4) Since the Epistles occur after the Christ event, consider a text’s Old Testament background.

In other words, always look backward in redemptive history. The whole Bible is held together by the structures of promise and fulfillment. The Gospel and the Epistles emphasize God’s work of fulfilling his Old Testament promises. Are any promises being fulfilled in your text? Which biblical theological themes connect your text to the Old Testament? Suppose you are preaching Colossians 1 and describing how God has delivered us from the domain of darkness and transferred us to the kingdom of his Son. This text builds on exodus imagery, which means you can (even should) employ the exodus as an illustration. You can encourage your people by telling them that plagues and divided seas and the defeat of entire armies merely shadow the greatness of salvation they’ve received. Wow!

5) Since the Epistles occur before Christ’s return and consummation, consider the hope to which a text points.

In other word, always look forward in redemptive history. What promises of God have not yet been entirely fulfilled? Recall that the epistles are written to a people still in exile who have not yet reached the heavenly city. We should always apply the Epistles mindful that they and we abide in the already/not yet. They will experience suffering and persecution. That does not negate their promised hope.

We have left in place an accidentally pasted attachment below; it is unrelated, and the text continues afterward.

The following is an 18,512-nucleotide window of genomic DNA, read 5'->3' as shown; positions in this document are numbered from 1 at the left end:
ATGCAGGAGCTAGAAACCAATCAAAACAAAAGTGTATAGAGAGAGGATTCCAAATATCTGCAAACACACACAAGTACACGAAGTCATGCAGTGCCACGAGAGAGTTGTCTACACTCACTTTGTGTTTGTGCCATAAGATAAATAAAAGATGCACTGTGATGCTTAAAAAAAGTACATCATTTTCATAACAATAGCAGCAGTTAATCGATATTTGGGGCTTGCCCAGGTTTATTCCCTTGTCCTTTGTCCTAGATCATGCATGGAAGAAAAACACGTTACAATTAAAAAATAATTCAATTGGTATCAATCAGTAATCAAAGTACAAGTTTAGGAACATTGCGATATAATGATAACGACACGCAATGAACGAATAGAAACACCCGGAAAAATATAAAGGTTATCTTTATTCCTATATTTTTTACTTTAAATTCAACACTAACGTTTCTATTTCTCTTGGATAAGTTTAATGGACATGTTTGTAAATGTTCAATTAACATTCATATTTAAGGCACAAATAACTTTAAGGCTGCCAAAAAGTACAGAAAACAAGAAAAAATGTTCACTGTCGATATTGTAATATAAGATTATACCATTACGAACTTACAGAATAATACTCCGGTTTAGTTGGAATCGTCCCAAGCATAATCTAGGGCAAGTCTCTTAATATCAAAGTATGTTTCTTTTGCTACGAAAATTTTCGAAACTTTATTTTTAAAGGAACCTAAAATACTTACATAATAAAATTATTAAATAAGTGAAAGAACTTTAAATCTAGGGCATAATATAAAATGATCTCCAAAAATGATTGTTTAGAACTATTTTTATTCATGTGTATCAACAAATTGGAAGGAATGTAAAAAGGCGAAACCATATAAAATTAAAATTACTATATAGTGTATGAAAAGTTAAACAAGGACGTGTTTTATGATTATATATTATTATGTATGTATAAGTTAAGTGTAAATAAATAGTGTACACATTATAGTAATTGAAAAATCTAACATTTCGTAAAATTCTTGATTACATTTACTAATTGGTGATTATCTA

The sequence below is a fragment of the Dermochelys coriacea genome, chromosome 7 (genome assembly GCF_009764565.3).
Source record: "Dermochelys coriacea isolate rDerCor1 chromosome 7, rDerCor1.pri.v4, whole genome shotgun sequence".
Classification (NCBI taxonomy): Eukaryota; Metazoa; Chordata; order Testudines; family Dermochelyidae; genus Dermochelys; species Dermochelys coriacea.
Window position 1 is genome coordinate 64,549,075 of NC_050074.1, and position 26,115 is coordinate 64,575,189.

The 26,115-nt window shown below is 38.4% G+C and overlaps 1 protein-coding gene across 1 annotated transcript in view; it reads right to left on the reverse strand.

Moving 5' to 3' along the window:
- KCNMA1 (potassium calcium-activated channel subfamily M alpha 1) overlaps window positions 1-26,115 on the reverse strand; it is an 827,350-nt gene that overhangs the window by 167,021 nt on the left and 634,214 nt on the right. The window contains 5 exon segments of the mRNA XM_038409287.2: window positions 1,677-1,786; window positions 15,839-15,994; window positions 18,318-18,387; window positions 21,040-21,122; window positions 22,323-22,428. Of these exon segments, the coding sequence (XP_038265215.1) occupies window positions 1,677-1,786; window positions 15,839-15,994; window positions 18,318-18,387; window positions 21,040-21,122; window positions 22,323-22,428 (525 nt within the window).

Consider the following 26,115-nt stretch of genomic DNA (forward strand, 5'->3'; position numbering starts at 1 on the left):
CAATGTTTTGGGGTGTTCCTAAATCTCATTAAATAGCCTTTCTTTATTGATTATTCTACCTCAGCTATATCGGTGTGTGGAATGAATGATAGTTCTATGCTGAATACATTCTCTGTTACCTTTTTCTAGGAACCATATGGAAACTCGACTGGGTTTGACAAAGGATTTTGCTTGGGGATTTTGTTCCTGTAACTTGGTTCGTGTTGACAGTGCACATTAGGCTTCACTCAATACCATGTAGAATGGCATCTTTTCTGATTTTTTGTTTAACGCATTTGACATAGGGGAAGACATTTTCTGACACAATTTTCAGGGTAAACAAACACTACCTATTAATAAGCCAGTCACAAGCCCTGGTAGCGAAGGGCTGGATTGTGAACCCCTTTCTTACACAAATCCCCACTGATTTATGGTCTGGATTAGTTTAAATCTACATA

6) Since the Epistles were written to churches or church leaders, apply the text to the whole church.

Most of the epistles are not personal letters, but more like family letters or corporate letters. We should preach them as such. This means developing sermon applications that appeal to your members not just as individuals but as a church body. Suppose you’re preaching Peter’s command to be holy because God is holy (1 Peter 1:16). Talk to your members about pursuing holiness in their individual lives, yes, but then challenge them to do this through each other. Church, we should help each other fight for holiness. So are you willing to confess your sins to a brother? Are you willing to have that awkward conversation in which you confront the sister? Church, the call to holiness is also why we need to take care of our membership rolls. Can we give an account for every name on it? Are we willing to practice church discipline?